An information system that has achieved Level III security has proven by way of audit that they exceed enhanced levels of security with formalized policies and procedures that are enforced at every step within their business processes. Multiple actors are required for all critical actions, advanced authentication mechanisms ensure authenticity of all data, and assets are distributed geographically and organizationally in such a way to be resilient against compromise of any person or organization.
“ShapeShift has already implemented some controls that help them score as Level I, Level II, and even Level III, in certain aspects,” Perklin told BTCMANAGER. “They plan on completing the remaining controls over the next few weeks so that all aspects are unanimously compliant with CCSS Level I.” From there, the company will continue to complete all controls necessary to achieve Level III.
Even though the company has some security measures still left to implement, the report noted that no usernames, passwords or email addresses were compromised, due to ShapeShift’s unique information-less exchange architecture.
Learning Moments for the Cryptocurrency Community
While immediate media attention around breaches of this nature can often become mired in speculation and negativity, it is important to step back and wait for facts to emerge. Now that the forensic report from the ShapeShift incident has been released, the community is able to benefit from some key insights and better understand how these scenarios can be handled in the most prudent manner possible.
What has ShapeShift learned from this experience?
“Lots,” said Voorhees. He specifically listed the following three lessons:
- Do background checks on employees
- Reformat/replace all computers and data lines after any breach of trust from an insider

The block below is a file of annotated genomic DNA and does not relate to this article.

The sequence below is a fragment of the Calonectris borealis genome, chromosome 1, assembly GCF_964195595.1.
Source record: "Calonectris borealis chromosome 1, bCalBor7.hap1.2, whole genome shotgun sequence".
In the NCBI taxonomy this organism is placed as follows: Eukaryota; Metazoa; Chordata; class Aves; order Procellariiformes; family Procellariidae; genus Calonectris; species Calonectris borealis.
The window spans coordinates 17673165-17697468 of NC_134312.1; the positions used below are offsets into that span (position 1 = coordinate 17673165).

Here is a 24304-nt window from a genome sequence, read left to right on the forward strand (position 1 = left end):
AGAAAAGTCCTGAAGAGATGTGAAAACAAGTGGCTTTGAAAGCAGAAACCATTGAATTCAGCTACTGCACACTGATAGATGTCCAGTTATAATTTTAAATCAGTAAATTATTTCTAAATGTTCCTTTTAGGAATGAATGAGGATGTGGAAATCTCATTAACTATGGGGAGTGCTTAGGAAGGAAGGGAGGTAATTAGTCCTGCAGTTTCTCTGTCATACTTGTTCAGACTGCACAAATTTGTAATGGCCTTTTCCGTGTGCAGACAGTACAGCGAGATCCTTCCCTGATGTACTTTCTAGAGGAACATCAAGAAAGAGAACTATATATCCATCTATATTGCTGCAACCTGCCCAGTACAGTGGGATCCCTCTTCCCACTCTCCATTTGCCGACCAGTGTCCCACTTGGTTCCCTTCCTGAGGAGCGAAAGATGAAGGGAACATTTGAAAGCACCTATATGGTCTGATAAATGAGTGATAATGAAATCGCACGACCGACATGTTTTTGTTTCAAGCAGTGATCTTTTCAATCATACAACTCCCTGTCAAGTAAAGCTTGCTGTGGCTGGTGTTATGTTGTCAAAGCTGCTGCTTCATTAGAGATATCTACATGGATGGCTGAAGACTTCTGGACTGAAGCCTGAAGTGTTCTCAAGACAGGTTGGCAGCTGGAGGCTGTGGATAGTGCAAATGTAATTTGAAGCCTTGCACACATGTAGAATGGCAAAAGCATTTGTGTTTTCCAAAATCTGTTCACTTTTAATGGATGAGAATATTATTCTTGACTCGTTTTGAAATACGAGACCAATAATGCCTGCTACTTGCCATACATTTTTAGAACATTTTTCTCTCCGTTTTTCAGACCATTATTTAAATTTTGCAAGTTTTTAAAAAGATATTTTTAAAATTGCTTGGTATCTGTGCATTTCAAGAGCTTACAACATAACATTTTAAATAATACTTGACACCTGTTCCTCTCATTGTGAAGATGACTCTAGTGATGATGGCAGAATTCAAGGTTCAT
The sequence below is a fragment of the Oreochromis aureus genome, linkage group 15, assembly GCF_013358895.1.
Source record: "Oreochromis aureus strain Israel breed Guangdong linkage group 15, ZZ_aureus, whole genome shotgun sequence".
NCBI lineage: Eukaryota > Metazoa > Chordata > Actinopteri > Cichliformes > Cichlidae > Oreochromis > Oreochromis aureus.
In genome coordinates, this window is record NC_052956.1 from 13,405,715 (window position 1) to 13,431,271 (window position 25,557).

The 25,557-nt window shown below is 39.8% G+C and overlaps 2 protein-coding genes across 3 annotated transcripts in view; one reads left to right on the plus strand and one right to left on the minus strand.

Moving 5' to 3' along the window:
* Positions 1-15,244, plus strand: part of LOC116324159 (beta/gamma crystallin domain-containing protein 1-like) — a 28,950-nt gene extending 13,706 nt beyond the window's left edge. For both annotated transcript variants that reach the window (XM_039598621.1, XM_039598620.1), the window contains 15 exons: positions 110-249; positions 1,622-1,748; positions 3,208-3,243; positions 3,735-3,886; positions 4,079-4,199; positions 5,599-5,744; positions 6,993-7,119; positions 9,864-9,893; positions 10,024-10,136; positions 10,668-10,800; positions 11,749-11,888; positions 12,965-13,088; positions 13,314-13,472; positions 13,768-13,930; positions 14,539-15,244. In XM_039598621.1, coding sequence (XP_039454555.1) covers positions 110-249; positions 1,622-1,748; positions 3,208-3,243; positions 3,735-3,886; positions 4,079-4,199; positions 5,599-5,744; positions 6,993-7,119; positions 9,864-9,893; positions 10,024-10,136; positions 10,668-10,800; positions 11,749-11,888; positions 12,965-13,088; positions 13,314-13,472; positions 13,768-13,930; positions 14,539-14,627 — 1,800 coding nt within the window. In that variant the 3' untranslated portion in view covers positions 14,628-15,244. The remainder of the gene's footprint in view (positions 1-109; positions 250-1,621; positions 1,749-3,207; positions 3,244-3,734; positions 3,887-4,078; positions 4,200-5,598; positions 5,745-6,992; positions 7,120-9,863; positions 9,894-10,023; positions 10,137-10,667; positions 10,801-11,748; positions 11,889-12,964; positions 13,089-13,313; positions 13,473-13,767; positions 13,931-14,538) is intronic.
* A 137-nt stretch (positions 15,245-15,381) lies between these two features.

- Don’t leave computers open or unlocked. Be paranoid.
Furthermore, the rest of the community can also learn from the approach that Voorhees has taken to secure his company and its reputation. The ShapeShift platform has been taken down and is being rebuilt. This slow, deliberate approach on the part of the company is arguably a wise move given the significance of this breach and the importance of getting the fix right. Voorhees noted that while the company hates having the service offline, it is indeed a safer path until everything is secure and back in good working order.
Says Perklin: “Never before have I witnessed a breach which has been publicized so transparently, either in the Bitcoin space or elsewhere. Most companies hide when they’re hacked often out of embarrassment, to protect their reputation and to keep their investors happy. Erik and his team at ShapeShift should be commended for the way they are addressing this daunting scenario.”
According to the Report to the Nations: On Occupational Fraud and Abuse: 2016 Global Fraud Study by the Association of Certified Fraud Examiners, in 40.7% of all cases, victim organizations elect not to refer their fraud cases to law enforcement, with “fear of bad publicity” being the most-cited reason.
The immediate response on ShapeShift’s part will go a long way toward restoring customer and industry confidence. The fact that customer data and funds remain intact, and that all necessary precautions are being taken to ensure top-notch security in the future represents a “feather in the cap” for blockchain technology in general, especially amid growing public concerns around identity theft and overall consumer protection. This, no doubt, is a hopeful sign for digital currency enthusiasts, given the myriad exchange platforms that have been breached in recent years, often with massive amounts of user funds having been stolen.
“ShapeShift is going above and beyond normal protocol to publicize this as much as they can. They even provided transactions IDs of the thefts beforehand, which the bitcoin community has been begging other exchanges which have experienced hacks to do for years, particularly MtGox and its current administrators.”
As the digital currency movement continues to advance toward global adoption, this breach signifies a profound learning moment — one that, if thoughtfully considered, has the potential to offer a model for preventing and mitigating criminal acts that could otherwise have a chilling effect on the advancement of digital currency worldwide.
With notes from Christie Harkin